“The world currently runs on a carbon fuel economy,” explains Christian Wallen, an author of the paper and a former postdoctoral researcher in the lab of UW–Madison chemist John Berry. “It’s not a great economy because we burn hydrocarbons, which release carbon dioxide into the atmosphere. We don’t have a way to close the loop for a true carbon cycle, where we could transform carbon dioxide back into a useful fuel.”
To move toward the United Nations’ goal for the world to become carbon-neutral by 2050, scientists must consider environmentally responsible ways to create energy from elements other than carbon, and the UW–Madison team is proposing a nitrogen energy economy based on interconversions of nitrogen and ammonia.
The scientists were excited to find that the addition of ammonia to a metal catalyst containing the platinum-like element ruthenium spontaneously produced nitrogen, which means that no added energy was required. Instead, this process can be harnessed to produce electricity, with protons and nitrogen gas as byproducts. In addition, the metal complex can be recycled through exposure to oxygen and used repeatedly, all a much cleaner process than using carbon-based fuels.
“We figured out that, not only are we making nitrogen, we are making it under conditions that are completely unprecedented,” says Berry, who is the Lester McNall Professor of Chemistry and focuses his research efforts on transition metal chemistry. “To be able to complete the ammonia-to-nitrogen reaction under ambient conditions — and get energy — is a pretty big deal.”
Ammonia has been burned as a fuel source for many years. During World War II, it was used in automobiles, and scientists today are considering ways to burn it in engines as a replacement for gasoline, particularly in the maritime industry. However, burning ammonia releases toxic nitrogen oxide gases.
The new reaction avoids those toxic byproducts. If the reaction were housed in a fuel cell where ammonia and ruthenium react at an electrode surface, it could cleanly produce electricity without the need for a catalytic converter.
“For a fuel cell, we want an electrical output, not input,” Wallen says. “We discovered chemical compounds that catalyze the conversion of ammonia to nitrogen at room temperature, without any applied voltage or added chemicals. This is the first process, as far as we know, to do that.”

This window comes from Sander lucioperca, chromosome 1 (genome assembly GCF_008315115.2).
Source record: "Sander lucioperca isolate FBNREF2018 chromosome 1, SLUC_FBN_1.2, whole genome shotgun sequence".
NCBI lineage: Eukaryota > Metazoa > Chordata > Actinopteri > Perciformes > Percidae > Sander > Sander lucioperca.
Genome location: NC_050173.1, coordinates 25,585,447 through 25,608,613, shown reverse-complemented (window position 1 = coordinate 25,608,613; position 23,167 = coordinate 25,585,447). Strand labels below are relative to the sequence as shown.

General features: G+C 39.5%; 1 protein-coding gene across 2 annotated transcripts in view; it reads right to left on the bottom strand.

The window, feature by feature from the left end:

“We have an established infrastructure for distribution of ammonia, which is already mass produced from nitrogen and hydrogen in the Haber-Bosch process,” says Michael Trenerry, a graduate student and author on the paper. “This technology could enable a carbon-free fuel economy, but it’s one half of the puzzle. One of the drawbacks of ammonia synthesis is that the hydrogen we use to make ammonia comes from natural gas and fossil fuels.”
This trend is changing, however, as ammonia producers attempt to produce “green” ammonia, in which the hydrogen atoms are supplied by carbon-neutral water electrolysis instead of the energy-intensive Haber-Bosch process.
As the ammonia synthesis challenges are met, according to Berry, there will be many benefits to using ammonia as a common energy source or fuel. It’s compressible, like propane, easy to transport and easy to store. Though some ammonia fuel cells already exist, they, unlike this new process, require added energy, for example, by first splitting ammonia into nitrogen and hydrogen.
The group’s next steps include figuring out how to engineer a fuel cell that takes advantage of the new discovery and considering environmentally friendly ways to create the needed starting materials.
“One of the next challenges I would like to think about is how to generate ammonia from water, instead of hydrogen gas,” Trenerry says. “The dream is to put in water, air and sunlight to create a fuel.”
Reference: “Spontaneous N2 formation by a diruthenium complex enables electrocatalytic and aerobic oxidation of ammonia” by Michael J. Trenerry, Christian M. Wallen, Tristan R. Brown, Sungho V. Park and John F. Berry, 8 November 2021, Nature Chemistry.
This work was supported by the U.S. Department of Energy.
We hope you have enjoyed this weeks read. If you would like to purchase shares or interest rate products, please fee free to contact me.
Have an awesome week,
Head, Fixed Interest and Superannuation
Level 1, Harbourside West, Stanley Esplanade
Port Moresby, Papua New Guinea
Mobile (PNG):+675 72319913